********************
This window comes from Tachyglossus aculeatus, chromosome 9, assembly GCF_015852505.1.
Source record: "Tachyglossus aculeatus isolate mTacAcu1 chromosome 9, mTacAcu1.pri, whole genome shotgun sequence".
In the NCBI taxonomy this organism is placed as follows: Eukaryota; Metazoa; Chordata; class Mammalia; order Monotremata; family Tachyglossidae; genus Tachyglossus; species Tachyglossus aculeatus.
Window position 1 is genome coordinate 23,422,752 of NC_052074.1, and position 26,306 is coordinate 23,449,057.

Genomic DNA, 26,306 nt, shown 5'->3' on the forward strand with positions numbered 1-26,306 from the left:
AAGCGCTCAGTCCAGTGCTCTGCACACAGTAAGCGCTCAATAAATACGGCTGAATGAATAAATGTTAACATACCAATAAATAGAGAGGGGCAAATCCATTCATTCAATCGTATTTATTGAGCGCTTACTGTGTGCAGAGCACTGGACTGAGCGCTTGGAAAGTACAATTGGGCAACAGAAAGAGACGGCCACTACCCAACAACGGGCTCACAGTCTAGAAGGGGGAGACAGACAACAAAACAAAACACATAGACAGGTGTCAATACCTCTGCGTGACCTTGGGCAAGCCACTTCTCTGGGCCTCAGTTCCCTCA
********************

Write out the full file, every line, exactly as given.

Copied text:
This window comes from Tachyglossus aculeatus, chromosome 9, assembly GCF_015852505.1.
Source record: "Tachyglossus aculeatus isolate mTacAcu1 chromosome 9, mTacAcu1.pri, whole genome shotgun sequence".
In the NCBI taxonomy this organism is placed as follows: Eukaryota; Metazoa; Chordata; class Mammalia; order Monotremata; family Tachyglossidae; genus Tachyglossus; species Tachyglossus aculeatus.
Window position 1 is genome coordinate 23,422,752 of NC_052074.1, and position 26,306 is coordinate 23,449,057.

Genomic DNA, 26,306 nt, shown 5'->3' on the forward strand with positions numbered 1-26,306 from the left:
AAGCGCTCAGTCCAGTGCTCTGCACACAGTAAGCGCTCAATAAATACGGCTGAATGAATAAATGTTAACATACCAATAAATAGAGAGGGGCAAATCCATTCATTCAATCGTATTTATTGAGCGCTTACTGTGTGCAGAGCACTGGACTGAGCGCTTGGAAAGTACAATTGGGCAACAGAAAGAGACGGCCACTACCCAACAACGGGCTCACAGTCTAGAAGGGGGAGACAGACAACAAAACAAAACACATAGACAGGTGTCAATACCTCTGCGTGACCTTGGGCAAGCCACTTCTCTGGGCCTCAGTTCCCTCA